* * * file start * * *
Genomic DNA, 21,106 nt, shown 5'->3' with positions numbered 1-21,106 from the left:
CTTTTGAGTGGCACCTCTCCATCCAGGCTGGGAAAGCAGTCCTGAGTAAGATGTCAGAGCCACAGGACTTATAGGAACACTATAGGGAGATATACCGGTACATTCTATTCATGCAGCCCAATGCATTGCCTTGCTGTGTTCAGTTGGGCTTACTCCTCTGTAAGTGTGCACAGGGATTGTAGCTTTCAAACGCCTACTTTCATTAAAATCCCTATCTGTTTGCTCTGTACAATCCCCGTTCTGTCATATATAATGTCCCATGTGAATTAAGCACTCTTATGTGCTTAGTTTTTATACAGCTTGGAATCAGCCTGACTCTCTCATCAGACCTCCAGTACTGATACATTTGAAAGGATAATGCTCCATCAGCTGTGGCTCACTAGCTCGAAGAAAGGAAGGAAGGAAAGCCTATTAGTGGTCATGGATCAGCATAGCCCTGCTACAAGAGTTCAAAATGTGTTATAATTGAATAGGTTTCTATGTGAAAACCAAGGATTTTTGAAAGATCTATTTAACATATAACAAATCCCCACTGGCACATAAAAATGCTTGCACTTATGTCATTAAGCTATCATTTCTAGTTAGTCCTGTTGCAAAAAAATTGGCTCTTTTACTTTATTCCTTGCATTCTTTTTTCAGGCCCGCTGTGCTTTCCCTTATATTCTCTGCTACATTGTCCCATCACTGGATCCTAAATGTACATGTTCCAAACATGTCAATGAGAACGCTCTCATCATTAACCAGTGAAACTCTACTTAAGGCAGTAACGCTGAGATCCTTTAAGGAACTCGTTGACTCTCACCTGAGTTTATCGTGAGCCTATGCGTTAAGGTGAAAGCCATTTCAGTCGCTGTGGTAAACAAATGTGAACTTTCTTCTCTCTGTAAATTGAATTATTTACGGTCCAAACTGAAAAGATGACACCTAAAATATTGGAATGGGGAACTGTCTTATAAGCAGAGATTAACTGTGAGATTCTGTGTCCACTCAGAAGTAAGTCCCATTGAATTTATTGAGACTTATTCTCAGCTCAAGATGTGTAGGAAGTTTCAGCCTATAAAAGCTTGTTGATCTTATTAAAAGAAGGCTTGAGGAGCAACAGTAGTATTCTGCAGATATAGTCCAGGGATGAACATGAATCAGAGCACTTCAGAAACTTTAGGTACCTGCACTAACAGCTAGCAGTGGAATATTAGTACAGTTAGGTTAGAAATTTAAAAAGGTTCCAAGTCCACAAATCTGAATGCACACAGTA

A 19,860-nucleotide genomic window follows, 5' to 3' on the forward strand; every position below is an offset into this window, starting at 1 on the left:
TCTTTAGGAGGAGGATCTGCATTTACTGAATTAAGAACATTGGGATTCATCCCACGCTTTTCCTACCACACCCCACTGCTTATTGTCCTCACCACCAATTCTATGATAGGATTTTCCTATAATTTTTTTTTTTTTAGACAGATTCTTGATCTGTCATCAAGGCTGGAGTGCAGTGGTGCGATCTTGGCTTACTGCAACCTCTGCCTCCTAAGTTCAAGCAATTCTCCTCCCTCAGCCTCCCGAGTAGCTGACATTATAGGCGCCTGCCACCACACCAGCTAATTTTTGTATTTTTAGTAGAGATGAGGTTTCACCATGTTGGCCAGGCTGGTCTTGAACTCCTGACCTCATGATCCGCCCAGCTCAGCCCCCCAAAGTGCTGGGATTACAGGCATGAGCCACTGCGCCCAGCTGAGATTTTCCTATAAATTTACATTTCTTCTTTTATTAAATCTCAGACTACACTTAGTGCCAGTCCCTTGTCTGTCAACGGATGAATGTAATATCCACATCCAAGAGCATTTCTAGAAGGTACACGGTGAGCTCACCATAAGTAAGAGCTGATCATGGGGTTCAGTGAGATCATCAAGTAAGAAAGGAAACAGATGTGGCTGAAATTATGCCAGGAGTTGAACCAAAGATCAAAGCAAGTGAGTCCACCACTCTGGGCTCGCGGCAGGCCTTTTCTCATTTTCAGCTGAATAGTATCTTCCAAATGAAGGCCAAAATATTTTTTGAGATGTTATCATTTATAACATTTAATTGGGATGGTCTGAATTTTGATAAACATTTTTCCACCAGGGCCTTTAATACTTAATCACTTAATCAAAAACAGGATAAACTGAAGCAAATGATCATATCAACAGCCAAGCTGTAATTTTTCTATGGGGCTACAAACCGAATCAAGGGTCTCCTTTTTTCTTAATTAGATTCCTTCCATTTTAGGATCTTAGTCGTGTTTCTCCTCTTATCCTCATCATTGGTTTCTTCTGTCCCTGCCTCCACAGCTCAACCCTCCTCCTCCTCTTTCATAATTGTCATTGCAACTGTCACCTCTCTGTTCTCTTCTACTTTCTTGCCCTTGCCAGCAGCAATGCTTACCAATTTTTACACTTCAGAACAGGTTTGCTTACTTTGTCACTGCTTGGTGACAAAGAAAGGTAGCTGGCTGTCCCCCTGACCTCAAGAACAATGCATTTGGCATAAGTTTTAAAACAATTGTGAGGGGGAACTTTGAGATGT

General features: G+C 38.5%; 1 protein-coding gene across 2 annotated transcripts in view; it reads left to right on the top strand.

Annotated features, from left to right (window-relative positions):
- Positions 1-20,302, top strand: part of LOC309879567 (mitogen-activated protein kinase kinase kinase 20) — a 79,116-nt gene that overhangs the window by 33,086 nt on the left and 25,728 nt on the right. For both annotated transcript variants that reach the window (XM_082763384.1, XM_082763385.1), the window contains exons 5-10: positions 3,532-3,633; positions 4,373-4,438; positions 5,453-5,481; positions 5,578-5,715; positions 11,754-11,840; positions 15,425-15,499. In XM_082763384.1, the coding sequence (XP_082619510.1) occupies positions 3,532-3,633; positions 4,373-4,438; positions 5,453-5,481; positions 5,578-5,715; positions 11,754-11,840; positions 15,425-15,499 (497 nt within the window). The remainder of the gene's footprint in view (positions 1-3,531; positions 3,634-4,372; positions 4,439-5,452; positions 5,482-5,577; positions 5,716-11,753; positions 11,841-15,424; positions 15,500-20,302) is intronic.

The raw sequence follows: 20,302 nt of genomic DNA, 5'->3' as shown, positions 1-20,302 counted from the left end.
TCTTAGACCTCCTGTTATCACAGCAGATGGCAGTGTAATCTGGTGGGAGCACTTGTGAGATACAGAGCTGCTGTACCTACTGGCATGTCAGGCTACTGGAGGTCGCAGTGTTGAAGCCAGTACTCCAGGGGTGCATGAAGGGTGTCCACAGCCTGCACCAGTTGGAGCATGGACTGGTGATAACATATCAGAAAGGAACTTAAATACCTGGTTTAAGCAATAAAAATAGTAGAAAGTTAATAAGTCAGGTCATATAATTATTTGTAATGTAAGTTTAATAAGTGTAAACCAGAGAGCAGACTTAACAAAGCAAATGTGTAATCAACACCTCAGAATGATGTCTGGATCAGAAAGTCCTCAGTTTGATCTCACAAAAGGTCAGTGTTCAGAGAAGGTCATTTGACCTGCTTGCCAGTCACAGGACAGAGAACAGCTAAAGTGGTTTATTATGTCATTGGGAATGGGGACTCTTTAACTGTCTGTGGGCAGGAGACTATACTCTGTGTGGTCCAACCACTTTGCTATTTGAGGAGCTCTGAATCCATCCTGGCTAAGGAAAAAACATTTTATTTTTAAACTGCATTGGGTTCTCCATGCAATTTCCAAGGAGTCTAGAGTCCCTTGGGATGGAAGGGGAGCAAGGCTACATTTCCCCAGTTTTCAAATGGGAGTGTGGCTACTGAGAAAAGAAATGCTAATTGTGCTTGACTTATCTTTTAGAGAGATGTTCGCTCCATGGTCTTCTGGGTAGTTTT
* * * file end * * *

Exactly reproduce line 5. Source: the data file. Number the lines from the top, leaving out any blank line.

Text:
General features: G+C 38.5%; 1 protein-coding gene across 2 annotated transcripts in view; it reads left to right on the top strand.